The Open Data Institute is inviting members of the public to help them discover, gain access to and photograph inherited artworks that should be available for public view. It is believed that across the UK alone there are tens of thousands of hidden works that are languishing in private collections.
So far, there are over 36,000 masterpieces that have been identified, with some on loan to galleries but many resting in homes across the country. The Open Data Institute is in the process of compiling a user-friendly database which allows art enthusiasts to search for their favourite artist or local area.
These artworks come under HMRC’s Conditional Exemption Incentive scheme, which means inheritance and capital gains tax can be avoided if the owner undertakes to make the work publicly available. HMRC have stated that access should be provided within four weeks of a request, with those who do not comply potentially finding themselves report to the authorities.
It is intended that the scheme will keep important works in Britain. The Institute hopes to get a nation of art-lovers involved in the initiative, asking them to contact the owners of the artworks requesting to see them.
Joseph Pugh, founder of Open Inheritance Art, commented: “These objects are the work of the world’s greatest artists and craftspeople and we want to bring them closer to the public. We’re calling upon art lovers to contact private owners through our website to arrange access and encourage a widescale digitisation of these important cultural assets.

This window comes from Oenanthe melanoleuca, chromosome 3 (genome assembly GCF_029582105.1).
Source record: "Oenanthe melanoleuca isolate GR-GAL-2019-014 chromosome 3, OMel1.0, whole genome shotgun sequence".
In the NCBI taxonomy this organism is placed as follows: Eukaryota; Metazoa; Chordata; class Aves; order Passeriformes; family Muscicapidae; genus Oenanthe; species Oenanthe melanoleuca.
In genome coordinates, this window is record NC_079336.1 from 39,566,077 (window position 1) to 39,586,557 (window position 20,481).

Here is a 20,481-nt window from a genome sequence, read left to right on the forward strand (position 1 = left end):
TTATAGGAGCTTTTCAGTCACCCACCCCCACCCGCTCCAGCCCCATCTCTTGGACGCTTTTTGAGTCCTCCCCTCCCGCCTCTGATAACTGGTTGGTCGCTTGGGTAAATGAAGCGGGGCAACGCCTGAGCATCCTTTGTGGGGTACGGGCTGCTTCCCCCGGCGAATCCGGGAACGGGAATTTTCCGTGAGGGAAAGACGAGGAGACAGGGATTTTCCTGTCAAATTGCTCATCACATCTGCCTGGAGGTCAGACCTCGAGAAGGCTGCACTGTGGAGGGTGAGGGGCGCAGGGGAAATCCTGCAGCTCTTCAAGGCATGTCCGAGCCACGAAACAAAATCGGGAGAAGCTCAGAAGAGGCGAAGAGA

“I'm always ready to let people see it but I can imagine that it is very difficult for others. If you were a widow and on your own, would you want people coming to your home?"
The extensive list of works ranges from paintings to books, drawings to furniture, and from sculptures to jewellery. It also includes works from artists such as Constable, Gainsborough, Reynolds, Moore and Hepworth.
According to the Open Data Institute, in London, the Scottish borders, Dorset and Birmingham there are privately-owned Picasso works and paintings by Hans Holbein the Younger located in North Wales, Lincolnshire and Norfolk.
The Institute argues that these valuable objects are work of the world’s greatest artists and craftspeople and it wants to bring them closer to the public.
An HMRC spokesman said: "The conditional exemption scheme helps to ensure the UK’s world-leading national heritage is preserved for all to enjoy. Assets benefiting from the conditional exemption rules must be available to the public to enjoy on terms agreed by the owners with HMRC.
"We welcome the public getting in touch to let us know about problems accessing exempt assets. Owners must publish the access arrangements and abide by them."